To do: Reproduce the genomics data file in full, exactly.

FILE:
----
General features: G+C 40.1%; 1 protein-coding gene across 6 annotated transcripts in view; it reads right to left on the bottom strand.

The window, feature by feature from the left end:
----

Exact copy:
General features: G+C 40.1%; 1 protein-coding gene across 6 annotated transcripts in view; it reads right to left on the bottom strand.

The window, feature by feature from the left end: